“It’s all about momentum,” a friend once told me. And I tend to agree; in fact, it was that one simple observation that finally opened John Adams’ music to me in its sparkling fullness. Or reopened, I should say. For, years before, the benign grandeur of orchestral scores like Harmonielehre (1985) had been particularly well-targeted towards my teenage weakness for sentimentalism and wonder, as had the emotive tenor of the post-9/11 On the Transmigration of Souls (2002). But I soon realised that, were I serious about cultivating my nascent modernist credentials – which, by Stockhausen, I sure was – I’d have to limit my acquaintance with the US minimalists to Reich, and early Reich at that. Certainly off limits was Shaker Loops (1978) which, more than any other Adams piece, just sounded a bit too much like good fun.
And it still does sound a lot like fun, it’s just that that word doesn’t make me recoil that way it once did. The same goes for Adams, I’m sure: in his music “popular” – taboo for many a contemporary composer – is no more a dirty word than “tonality” or “prettiness”. Or, indeed “momentum”: Shaker Loops is a kaleidoscope of rhythm and tempo in which time becomes a plastic material to be sculpted, expanded and contracted. The instruments of the all-string ensemble spiral outwards, inwards – somehow both and neither – continually pushing and pulling, destabilising any sense of fixed perspective. I’m sure compositionally it’s all very clever, and I might even care were it not so compulsive. For, however clever Shaker Loops might be, this is music that operates on a resolutely superficial level. But the lack of heft – of any sense of substance – feels less like a deficiency than an abundance, the music glistening, hyper-sensual, brilliantly weightless.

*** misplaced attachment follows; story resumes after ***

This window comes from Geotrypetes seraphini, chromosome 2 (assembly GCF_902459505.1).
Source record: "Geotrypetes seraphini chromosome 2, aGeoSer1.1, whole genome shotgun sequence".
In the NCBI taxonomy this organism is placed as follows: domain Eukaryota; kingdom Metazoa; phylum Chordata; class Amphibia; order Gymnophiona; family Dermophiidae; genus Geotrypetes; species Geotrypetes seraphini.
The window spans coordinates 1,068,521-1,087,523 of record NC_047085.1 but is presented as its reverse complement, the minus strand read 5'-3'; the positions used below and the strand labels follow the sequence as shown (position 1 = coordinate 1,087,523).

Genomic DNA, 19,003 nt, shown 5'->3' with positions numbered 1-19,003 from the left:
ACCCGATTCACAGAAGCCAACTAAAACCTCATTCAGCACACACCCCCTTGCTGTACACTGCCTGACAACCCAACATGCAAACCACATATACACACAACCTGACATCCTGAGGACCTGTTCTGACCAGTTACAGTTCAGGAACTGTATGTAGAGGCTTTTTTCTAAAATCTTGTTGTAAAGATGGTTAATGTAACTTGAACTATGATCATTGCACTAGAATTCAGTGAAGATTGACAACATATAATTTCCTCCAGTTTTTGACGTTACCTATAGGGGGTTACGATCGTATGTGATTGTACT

Hearing Adams’ music again after all that time – allowing myself to turn back and embrace its shimmering surfaces – felt something like coming up for air. And it’s a joyousness mirrored within his music, too. For what is Adams’ music if not a return, coming after modernism’s long period of rejection? What is his music if not an exuberant uttering of the word “yes” after years – decades – of a resounding “no”? Riding on the crest of postmodernism, Adams was composing at a time when the post-war avant-garde’s triumphant jettisoning of tradition finally seemed to be running out of steam, its imperative towards progress and intellectualism beginning to be questioned. A piece like Shaker Loops, then, enacts a reformulation of the terms – the structures, the rules – within which contemporary music is created and received. It’s light, it’s literal, it’s unironically nice, it’s pretty, it’s bland, it’s sweet. No more, but also no less.
Listening notes: Of course, momentum is most forcefully felt when it’s unexpectedly changed, just as it is towards the end of the third movement ‘Loops and Verses’ (at 4:50). The shimmering, mostly static cloud of sound that begins to build at around 3:04 is thrust into forward motion as the musical texture opens onto a procession of accented downbeats. From here, the process is repeated, the music travelling upwards to reach the high repeated violin tones that end the movement.
Image: Shakers dance in Martha Clarke’s ‘Angel Reapers’, photo by Sara Davis